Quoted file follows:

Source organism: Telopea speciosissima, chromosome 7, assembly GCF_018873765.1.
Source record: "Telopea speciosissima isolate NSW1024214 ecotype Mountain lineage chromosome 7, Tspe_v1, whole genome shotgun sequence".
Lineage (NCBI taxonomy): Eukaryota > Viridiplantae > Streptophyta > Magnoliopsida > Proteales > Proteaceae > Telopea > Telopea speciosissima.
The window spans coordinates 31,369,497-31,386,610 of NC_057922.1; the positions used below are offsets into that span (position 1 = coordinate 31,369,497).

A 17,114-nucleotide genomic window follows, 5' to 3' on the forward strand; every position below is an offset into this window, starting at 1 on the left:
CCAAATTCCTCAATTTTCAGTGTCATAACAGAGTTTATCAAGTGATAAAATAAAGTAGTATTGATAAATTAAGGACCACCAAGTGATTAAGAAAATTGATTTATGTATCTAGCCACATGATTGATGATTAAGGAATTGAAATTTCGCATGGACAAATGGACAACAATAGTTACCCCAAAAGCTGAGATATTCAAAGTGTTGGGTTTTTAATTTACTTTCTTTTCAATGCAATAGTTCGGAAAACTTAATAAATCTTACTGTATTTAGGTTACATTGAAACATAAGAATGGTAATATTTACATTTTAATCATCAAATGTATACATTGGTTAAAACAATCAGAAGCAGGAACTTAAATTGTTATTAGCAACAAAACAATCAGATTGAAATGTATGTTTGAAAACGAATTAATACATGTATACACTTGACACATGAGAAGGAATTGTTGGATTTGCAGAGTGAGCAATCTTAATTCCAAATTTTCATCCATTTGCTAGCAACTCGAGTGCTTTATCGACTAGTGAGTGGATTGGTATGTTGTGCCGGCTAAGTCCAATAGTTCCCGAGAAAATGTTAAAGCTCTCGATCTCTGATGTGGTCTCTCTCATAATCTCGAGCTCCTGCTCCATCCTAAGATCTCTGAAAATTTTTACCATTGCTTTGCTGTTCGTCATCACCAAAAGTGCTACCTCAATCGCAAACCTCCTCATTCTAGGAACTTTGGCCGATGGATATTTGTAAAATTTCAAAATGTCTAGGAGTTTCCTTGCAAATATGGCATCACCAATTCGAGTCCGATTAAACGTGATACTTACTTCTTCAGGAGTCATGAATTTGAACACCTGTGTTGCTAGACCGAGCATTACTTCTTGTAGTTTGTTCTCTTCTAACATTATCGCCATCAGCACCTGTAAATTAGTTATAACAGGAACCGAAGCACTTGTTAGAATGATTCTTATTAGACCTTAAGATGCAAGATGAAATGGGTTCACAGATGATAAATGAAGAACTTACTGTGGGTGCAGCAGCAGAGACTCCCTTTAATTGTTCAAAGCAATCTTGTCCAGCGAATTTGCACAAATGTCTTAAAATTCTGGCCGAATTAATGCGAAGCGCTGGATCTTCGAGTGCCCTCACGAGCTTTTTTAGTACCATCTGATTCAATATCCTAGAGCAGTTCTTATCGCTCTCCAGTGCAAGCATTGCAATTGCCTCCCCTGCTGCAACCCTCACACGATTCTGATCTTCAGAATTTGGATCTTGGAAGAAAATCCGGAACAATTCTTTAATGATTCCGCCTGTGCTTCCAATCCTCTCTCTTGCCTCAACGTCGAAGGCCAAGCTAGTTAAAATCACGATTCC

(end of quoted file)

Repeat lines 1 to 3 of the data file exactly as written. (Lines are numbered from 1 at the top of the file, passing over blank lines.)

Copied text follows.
Source organism: Telopea speciosissima, chromosome 7, assembly GCF_018873765.1.
Source record: "Telopea speciosissima isolate NSW1024214 ecotype Mountain lineage chromosome 7, Tspe_v1, whole genome shotgun sequence".
Lineage (NCBI taxonomy): Eukaryota > Viridiplantae > Streptophyta > Magnoliopsida > Proteales > Proteaceae > Telopea > Telopea speciosissima.